How Ketanji Brown Jackson could shape the Supreme Court
Good morning, Broadsheet readers! The crisis in Ukraine continues, Kimberly-Clark acquires Thinx, and Ketanji Brown Jackson would bring a long-overdue perspective to the Supreme Court. Have a meaningful Monday.
– On the bench. After a month of anticipation, President Joe Biden announced his Supreme Court nominee to succeed retiring Justice Stephen Breyer on Friday: Ketanji Brown Jackson, a federal judge on the U.S. Court of Appeals for the District of Columbia Circuit.
Jackson has been at the top of Biden’s rumored shortlist since he made a 2020 campaign promise to put the first Black woman on the Supreme Court. If confirmed, she would indeed be the first Black woman, sixth woman, and third Black justice to serve on the nation’s highest court. Her confirmation would also put four women on the bench—with Jackson alongside Justices Elena Kagan, Sonia Sotomayor, and Amy Coney Barrett—for the first time.
It’s a significant milestone for the legal profession and for the U.S. “I’ve surprised myself with the emotion and joy I’ve felt about this,” National Women’s Law Center president and CEO Fatima Goss Graves told me on Friday, shortly after Biden’s announcement. “I’ve been thinking about all the Black women attorneys over the generations whose shoulders we stand on. For the next generation, this means there will be no place in the law or beyond where they won’t be able to see themselves. They will see the Supreme Court as a place that’s possible for them.” (For another moving response to the news, watch the White House’s video of Jackson answering Biden’s phone call to learn of her nomination.)
The 51-year-old’s professional and personal life experience gives us clues about what to expect from her on the bench. She worked as a federal public defender, a first for a Supreme Court justice’s resume (the last justice to have experience representing criminal defendants was Justice Thurgood Marshall.) She clerked for Breyer, who she’s nominated to succeed. She served on the U.S. Sentencing Commission, deciding sentencing guidelines for the federal courts (with a focus on reducing racial disparities in such sentences for drug crimes), which Goss Graves says suggests a “practical approach to the law.” Her father put himself through night school to become an attorney, sparking Jackson’s early interest in law.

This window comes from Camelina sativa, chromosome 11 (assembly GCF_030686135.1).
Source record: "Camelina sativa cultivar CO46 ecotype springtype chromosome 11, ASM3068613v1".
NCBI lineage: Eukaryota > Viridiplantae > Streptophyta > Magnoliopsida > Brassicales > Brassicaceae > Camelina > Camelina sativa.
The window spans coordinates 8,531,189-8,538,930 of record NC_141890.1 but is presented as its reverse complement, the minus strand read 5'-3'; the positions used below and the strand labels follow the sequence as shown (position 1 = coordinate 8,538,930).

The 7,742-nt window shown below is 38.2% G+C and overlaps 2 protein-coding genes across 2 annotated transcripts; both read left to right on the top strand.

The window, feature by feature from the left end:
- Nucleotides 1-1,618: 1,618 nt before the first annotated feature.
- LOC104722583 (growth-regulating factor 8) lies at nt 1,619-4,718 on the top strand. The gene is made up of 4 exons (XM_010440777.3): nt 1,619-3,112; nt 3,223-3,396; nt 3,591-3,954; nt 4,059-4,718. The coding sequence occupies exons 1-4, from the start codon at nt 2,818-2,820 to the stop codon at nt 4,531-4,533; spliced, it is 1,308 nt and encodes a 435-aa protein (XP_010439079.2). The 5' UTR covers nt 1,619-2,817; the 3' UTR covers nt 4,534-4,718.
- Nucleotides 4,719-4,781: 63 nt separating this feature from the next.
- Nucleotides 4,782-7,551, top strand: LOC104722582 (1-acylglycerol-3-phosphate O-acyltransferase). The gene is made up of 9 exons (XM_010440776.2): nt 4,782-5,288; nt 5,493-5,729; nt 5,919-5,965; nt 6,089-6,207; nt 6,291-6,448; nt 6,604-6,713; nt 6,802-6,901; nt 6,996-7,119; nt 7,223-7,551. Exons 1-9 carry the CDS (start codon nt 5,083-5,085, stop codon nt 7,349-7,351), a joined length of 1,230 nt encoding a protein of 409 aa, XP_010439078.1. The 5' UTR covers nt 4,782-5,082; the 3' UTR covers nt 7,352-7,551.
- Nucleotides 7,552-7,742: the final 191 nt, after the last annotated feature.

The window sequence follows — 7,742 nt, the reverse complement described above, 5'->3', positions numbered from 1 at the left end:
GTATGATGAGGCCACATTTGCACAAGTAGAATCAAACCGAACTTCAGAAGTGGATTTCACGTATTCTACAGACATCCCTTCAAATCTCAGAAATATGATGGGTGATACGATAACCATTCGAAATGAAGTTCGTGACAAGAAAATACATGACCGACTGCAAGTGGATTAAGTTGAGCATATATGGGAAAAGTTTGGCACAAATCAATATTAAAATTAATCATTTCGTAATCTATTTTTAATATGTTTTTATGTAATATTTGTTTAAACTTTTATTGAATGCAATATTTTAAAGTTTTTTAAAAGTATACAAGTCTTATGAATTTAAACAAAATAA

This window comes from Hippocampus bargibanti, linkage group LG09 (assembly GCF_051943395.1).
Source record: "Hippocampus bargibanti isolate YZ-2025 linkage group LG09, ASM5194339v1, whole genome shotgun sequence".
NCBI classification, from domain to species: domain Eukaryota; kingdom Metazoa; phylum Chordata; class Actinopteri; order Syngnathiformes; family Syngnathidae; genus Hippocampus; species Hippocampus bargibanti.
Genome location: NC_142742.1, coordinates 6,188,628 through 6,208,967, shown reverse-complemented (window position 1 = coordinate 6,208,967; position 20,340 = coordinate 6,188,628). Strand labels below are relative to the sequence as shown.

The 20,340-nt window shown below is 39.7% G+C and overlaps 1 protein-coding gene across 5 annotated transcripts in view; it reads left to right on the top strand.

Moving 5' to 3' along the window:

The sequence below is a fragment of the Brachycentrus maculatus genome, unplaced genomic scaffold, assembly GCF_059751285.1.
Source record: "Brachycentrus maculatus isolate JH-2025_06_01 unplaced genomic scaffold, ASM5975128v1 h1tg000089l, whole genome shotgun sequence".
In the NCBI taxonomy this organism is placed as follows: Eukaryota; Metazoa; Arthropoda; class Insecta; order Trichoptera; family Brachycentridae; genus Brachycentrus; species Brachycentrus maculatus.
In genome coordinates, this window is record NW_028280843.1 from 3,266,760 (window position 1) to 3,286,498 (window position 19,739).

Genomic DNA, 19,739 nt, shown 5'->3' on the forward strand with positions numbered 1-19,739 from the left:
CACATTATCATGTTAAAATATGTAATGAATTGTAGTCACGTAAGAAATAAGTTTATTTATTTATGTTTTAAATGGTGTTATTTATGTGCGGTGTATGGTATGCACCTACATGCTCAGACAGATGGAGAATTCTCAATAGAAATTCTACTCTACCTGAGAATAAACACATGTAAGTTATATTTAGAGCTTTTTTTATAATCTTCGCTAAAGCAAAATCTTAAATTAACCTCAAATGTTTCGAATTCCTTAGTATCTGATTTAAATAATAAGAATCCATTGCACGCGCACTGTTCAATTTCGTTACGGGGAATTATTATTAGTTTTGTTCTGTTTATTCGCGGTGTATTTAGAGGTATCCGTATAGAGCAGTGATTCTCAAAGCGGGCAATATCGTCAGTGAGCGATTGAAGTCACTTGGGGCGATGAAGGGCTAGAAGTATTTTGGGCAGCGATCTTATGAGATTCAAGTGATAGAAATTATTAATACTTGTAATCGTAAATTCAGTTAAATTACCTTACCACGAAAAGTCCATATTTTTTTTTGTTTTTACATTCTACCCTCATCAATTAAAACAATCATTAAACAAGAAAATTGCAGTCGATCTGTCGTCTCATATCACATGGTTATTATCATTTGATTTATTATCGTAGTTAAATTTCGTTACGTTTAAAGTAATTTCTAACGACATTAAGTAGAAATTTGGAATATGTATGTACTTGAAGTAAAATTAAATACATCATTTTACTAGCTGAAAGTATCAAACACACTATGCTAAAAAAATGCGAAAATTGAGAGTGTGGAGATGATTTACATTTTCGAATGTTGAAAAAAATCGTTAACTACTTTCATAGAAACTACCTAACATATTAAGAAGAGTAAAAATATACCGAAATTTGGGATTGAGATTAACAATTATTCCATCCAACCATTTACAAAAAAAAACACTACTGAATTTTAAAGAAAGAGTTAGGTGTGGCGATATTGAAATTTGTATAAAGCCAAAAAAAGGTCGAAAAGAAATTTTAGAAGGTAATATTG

Jackson’s classmates and friends speak highly of her character, calling her “careful,” “thoughtful,” “humble,” “charismatic” and “kind.” She sailed through three prior confirmation processes with bipartisan support, most recently last summer. Former U.S. Speaker of the House Paul Ryan—related to Jackson by marriage—has been a vocal supporter on the other side of the aisle. In detailing his 2020 campaign promise to further diversify the Supreme Court, Biden pledged to select a candidate “with extraordinary qualifications, character, experience, and integrity.” “I paid close attention when the President said that was his criteria,” says Goss Graves. “I knew she’d be a hard person to overlook.”
While Biden has struggled to enact parts of his Build Back Better agenda, judicial confirmations are one area in which he has had remarkable success, choosing candidates who have earned confirmation and greatly increased the diversity of the federal bench. Jackson’s confirmation could continue that track record for the President—and add a long-overdue perspective to the court.
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ALSO IN THE HEADLINES
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IN CASE YOU MISSED IT
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